The RN&R had award-winning news coverage but became well known for its coverage of local food, music, theater and visual art.
“Burning Man was considered an enemy of the state in Washoe County, and the governments were trying to kill it, and the daily newspaper was posturing them as naked, drug-crazed hippies in the desert, which I guess is somewhat true,” Burghart said. “But there was more to it. And the Reno News & Review supported them. And we were the only ones who were supporting them in the community. If this was some science fiction novel, and you pulled the Reno News & Review out of Reno and looked at what Reno would be … it would be a different town.”
According to Burghart, the RN&R was also known for its lively, funny, often profane writers.
“Seeing the word ’fuck’ in print? It was beyond thinking about! And now nobody even thinks twice.”
Sheila Leslie served in the Nevada Assembly and then in the Nevada Senate before becoming a columnist for the RN&R. “The loss of the Reno News & Review is a hard blow to take, both as a reader and as a writer,” she wrote in a recent email after being informed of the paper’s indefinite hiatus. “The paper’s feature stories have provided depth and texture to Reno’s news for decades, offering consistent coverage of the news we wanted to read. As an opinion writer, the paper gave me a regular outlet to engage readers and discuss progressive issues at a community level, with people who care deeply about our little corner of the planet. Readers would stop me all the time to talk about my column or something else that was in the paper, telling me how much they appreciated the RN&R’s insistence on presenting viewpoints not often found in the corporate media diet we’re offered by other sources. The scrappy paper held on for a long time and even though this day seemed inevitable, it’s hard to imagine our world without it.”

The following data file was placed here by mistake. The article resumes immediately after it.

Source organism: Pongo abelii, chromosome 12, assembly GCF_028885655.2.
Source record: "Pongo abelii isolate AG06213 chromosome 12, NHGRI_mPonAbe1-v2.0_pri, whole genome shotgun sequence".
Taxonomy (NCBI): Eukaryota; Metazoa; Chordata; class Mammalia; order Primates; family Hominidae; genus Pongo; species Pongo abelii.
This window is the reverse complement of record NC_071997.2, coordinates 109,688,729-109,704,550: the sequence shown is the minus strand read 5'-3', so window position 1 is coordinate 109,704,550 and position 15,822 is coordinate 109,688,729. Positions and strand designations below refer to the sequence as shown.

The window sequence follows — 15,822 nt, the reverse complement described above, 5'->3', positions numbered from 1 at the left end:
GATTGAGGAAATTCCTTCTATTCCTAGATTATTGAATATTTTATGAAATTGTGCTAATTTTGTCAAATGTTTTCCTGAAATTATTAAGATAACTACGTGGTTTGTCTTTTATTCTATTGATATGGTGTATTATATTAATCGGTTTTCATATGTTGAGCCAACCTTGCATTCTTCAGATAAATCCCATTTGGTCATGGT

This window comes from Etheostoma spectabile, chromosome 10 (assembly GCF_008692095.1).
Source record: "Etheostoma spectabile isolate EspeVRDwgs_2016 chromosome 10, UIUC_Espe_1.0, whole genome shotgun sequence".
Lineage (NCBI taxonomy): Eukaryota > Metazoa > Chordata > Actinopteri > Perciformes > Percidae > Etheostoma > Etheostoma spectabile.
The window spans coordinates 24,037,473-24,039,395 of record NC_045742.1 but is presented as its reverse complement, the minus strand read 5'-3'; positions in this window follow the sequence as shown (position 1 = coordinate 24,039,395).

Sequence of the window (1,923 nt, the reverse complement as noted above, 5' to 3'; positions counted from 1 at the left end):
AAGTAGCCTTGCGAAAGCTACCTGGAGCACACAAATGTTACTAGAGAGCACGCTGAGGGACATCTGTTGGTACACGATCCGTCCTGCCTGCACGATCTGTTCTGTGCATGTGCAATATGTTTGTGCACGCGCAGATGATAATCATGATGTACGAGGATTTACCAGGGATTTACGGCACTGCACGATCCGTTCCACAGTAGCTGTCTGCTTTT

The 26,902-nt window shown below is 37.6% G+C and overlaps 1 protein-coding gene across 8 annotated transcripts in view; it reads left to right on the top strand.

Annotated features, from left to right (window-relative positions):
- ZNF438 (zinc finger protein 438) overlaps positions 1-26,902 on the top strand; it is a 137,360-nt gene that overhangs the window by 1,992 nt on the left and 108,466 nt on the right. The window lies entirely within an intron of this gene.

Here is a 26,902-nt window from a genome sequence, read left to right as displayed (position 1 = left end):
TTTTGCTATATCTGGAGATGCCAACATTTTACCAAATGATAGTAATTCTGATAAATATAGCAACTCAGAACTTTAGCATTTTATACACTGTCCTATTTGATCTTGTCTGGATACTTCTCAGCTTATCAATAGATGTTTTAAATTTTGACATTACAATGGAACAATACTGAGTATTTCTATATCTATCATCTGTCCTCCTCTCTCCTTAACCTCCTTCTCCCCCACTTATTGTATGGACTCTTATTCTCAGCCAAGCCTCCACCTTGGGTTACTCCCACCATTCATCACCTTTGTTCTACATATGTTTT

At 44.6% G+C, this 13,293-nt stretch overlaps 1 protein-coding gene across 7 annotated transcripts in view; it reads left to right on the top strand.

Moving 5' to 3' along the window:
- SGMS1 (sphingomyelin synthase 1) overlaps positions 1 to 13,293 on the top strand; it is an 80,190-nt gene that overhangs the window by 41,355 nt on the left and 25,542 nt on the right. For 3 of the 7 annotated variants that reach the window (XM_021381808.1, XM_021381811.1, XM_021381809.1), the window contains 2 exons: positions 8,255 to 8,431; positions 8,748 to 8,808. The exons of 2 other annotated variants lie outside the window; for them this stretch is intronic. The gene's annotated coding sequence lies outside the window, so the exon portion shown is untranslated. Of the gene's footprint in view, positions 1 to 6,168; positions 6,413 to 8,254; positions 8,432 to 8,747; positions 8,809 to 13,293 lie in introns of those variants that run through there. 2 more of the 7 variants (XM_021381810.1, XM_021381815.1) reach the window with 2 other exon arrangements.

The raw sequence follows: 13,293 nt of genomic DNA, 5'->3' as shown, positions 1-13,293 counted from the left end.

Journalism organizations throughout the country are struggling. And the models of alternative journalism—adventurous first-person stories, thoughtful arts coverage, groundbreaking investigative work—are slowly disappearing.
“When I was an undergrad in college in Phoenix, and first picked up a Phoenix New Times, and first came to understand what an alt-weekly was, and what kind of role it could play in a culture and in a city, I was dazzled and amazed,” Said Kris Vagner recently. She became the arts editor of the RN&R in 2004 and has written for the paper ever since as both a freelancer and a staffer. She’s currently the publisher and editor of the arts website Double Scoop. “It opened this new door for thought and communication for me. They’ve always had such a dear place in my heart, so, 10 or 12 years later, when I started working for one, it seemed like the most amazing opportunity to have that kind of voice in the community. And I appreciate so much having had that for so many years—and having been part of this conversation on this particular platform, which is such a champion for free speech.”
Curmudgeon movie reviewer Bob Grimm, one of the longest-running voices in the paper was saddened by the news. “I feel like I saw my first movie for this paper yesterday, and I was ready for another 25 years easy. I had it in my mind that I would just do this until I died. … This has been some of the most fun and rewarding experiences I’ve ever had, and to all of those who said I suck: fuck you. … And I say that in the most loving way.”